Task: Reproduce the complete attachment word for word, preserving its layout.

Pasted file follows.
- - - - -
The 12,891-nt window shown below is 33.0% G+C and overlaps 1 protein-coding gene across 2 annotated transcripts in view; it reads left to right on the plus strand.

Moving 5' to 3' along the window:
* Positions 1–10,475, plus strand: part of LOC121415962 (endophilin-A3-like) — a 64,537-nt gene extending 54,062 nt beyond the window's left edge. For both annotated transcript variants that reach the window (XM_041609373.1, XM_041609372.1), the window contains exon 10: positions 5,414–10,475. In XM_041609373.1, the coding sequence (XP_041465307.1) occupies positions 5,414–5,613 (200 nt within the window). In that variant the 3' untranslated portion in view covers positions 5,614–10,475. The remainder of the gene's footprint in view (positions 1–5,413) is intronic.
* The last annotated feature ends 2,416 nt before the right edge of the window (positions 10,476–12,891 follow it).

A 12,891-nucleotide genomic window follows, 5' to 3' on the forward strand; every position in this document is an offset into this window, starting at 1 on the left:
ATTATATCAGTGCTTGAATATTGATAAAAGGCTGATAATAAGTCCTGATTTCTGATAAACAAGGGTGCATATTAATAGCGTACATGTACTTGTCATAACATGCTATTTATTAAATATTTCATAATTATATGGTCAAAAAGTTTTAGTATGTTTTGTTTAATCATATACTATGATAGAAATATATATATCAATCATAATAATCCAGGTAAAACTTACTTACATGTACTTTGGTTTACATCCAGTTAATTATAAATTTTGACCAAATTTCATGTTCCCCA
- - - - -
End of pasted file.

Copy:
The 12,891-nt window shown below is 33.0% G+C and overlaps 1 protein-coding gene across 2 annotated transcripts in view; it reads left to right on the plus strand.

Moving 5' to 3' along the window:
* Positions 1–10,475, plus strand: part of LOC121415962 (endophilin-A3-like) — a 64,537-nt gene extending 54,062 nt beyond the window's left edge. For both annotated transcript variants that reach the window (XM_041609373.1, XM_041609372.1), the window contains exon 10: positions 5,414–10,475. In XM_041609373.1, the coding sequence (XP_041465307.1) occupies positions 5,414–5,613 (200 nt within the window). In that variant the 3' untranslated portion in view covers positions 5,614–10,475. The remainder of the gene's footprint in view (positions 1–5,413) is intronic.
* The last annotated feature ends 2,416 nt before the right edge of the window (positions 10,476–12,891 follow it).

A 12,891-nucleotide genomic window follows, 5' to 3' on the forward strand; every position in this document is an offset into this window, starting at 1 on the left:
ATTATATCAGTGCTTGAATATTGATAAAAGGCTGATAATAAGTCCTGATTTCTGATAAACAAGGGTGCATATTAATAGCGTACATGTACTTGTCATAACATGCTATTTATTAAATATTTCATAATTATATGGTCAAAAAGTTTTAGTATGTTTTGTTTAATCATATACTATGATAGAAATATATATATCAATCATAATAATCCAGGTAAAACTTACTTACATGTACTTTGGTTTACATCCAGTTAATTATAAATTTTGACCAAATTTCATGTTCCCCA